The Tigray Liberation Front enters the capital of the region after the flight of the Ethiopian government


The liberation front militants entered Tigray The regional capital, on Monday, after the government of Abiy Ahmed, Prime Minister of Ethiopia, fled.

The Tigray Liberation Front said: “We took control of the capital of the region and Ahmed’s forces were expelled,” while the government of Ethiopia called for a ceasefire after the fall of the Tigray capital.

According to official media, Ethiopia announced a “unilateral” ceasefire in Tigray.

Earlier, the interim administration in Ethiopia’s Tigray region asked the federal government for a ceasefire to allow the delivery of much-needed aid after nearly eight months of war, while residents in the regional capital, Mekele, said Ethiopian soldiers were leaving the city.

The announcement of the interim administration, appointed by the Ethiopian federal government, came amid some of the fiercest fighting in the conflict, and some residents of the Tigray capital, Mekele, expected the arrival of the Tigray Liberation Front forces.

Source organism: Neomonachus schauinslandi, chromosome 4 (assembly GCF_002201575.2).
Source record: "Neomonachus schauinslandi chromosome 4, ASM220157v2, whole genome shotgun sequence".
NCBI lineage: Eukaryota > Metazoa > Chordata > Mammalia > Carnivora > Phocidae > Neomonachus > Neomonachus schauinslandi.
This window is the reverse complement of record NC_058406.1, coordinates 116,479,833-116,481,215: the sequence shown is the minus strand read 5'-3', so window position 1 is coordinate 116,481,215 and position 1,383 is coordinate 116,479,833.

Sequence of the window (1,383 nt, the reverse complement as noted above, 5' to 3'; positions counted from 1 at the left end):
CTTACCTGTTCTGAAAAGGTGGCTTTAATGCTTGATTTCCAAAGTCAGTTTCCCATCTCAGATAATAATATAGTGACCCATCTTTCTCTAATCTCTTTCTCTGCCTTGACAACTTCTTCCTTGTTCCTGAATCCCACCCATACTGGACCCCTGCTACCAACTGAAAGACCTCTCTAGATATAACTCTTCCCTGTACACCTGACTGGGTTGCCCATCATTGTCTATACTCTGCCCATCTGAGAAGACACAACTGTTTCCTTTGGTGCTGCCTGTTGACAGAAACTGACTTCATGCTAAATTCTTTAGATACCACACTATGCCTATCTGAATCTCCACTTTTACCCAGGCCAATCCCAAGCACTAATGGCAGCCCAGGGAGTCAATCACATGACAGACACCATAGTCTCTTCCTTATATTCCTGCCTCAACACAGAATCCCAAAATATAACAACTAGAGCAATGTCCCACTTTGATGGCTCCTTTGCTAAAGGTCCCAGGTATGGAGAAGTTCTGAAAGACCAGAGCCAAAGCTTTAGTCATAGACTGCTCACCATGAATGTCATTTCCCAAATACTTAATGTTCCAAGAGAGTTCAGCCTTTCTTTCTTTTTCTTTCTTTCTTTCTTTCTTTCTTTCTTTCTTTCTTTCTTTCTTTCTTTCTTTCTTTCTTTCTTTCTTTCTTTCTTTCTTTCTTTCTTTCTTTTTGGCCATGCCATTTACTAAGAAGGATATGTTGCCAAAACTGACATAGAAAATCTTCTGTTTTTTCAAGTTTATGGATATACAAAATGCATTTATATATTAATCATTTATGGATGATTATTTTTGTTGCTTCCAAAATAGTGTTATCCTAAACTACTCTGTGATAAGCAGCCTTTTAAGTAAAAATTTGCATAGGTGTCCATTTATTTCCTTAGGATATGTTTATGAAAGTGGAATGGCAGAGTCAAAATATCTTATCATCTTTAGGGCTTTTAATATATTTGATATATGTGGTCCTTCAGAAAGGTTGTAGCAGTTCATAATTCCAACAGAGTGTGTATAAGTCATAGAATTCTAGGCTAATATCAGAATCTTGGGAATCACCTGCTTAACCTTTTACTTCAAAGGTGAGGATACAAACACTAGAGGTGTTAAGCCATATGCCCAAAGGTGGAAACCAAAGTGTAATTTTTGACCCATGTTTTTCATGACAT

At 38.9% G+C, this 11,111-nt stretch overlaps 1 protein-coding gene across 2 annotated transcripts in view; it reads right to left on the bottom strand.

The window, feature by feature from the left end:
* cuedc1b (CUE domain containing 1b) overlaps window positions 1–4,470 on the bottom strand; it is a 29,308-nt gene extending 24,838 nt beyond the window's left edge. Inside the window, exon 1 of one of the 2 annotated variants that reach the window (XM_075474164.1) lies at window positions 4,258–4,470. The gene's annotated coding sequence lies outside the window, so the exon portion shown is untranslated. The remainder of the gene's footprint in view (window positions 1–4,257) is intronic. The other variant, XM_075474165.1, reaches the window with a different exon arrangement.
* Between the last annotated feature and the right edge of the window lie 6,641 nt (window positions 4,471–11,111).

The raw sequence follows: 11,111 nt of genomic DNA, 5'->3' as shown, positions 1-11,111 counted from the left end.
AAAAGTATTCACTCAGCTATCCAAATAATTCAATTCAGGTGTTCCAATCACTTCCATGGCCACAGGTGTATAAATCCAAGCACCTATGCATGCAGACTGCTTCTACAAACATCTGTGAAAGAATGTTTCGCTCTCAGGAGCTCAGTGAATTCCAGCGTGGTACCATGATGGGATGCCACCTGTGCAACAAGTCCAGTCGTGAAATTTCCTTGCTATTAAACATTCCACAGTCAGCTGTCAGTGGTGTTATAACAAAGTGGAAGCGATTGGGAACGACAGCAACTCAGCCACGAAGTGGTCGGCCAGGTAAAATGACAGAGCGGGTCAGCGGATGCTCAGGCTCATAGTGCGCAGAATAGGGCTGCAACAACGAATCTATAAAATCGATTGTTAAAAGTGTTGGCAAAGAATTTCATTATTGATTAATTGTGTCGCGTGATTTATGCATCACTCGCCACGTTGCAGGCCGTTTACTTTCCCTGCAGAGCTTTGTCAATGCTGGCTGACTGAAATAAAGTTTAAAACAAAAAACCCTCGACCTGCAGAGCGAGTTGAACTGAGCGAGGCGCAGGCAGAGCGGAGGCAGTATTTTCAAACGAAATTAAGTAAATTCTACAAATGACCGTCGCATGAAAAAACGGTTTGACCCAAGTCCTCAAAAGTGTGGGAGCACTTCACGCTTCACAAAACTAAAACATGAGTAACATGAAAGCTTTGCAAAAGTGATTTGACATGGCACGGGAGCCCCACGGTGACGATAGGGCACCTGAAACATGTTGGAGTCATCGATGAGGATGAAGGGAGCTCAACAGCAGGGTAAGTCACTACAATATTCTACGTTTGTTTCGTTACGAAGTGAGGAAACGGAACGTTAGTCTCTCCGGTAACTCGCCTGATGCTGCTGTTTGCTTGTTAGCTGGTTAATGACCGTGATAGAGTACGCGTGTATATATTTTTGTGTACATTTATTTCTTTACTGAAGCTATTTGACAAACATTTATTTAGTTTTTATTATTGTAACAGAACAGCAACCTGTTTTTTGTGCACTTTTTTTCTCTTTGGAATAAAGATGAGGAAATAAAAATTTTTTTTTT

Amid the uncertainty, the UN Children’s Agency said Ethiopian soldiers entered its office in Mekele and dismantled satellite communications equipment, an act it said violated the world body’s immunity.

The agency warned last week that at least 33,000 children were severely malnourished and at “imminent risk of death” without more aid reaching the Tigray people.

Displaced from Tigray (Reuters)

Displaced from Tigray (Reuters)

The interim administration stated that the ceasefire was necessary for humanitarian reasons and “to avoid further harm.” Its president, Abraham Pillay, told the state-owned Ethiopian News Agency that the call is now coming because the crucial planting season is approaching and aid should be delivered to the hungry.

“The government has the responsibility to find a political solution to the problem,” Pillay said, adding that some elements within the former ruling Tigray Party are willing to engage with the federal government.

Thousands of people have been killed in the conflict, and international pressure on Ethiopia escalated again last week after a military airstrike on a crowded market in Tigray killed more than 60 people.

Meanwhile, hundreds of thousands of people are now facing famine conditions as eyewitnesses confirm that fighters have looted crops and other food sources.


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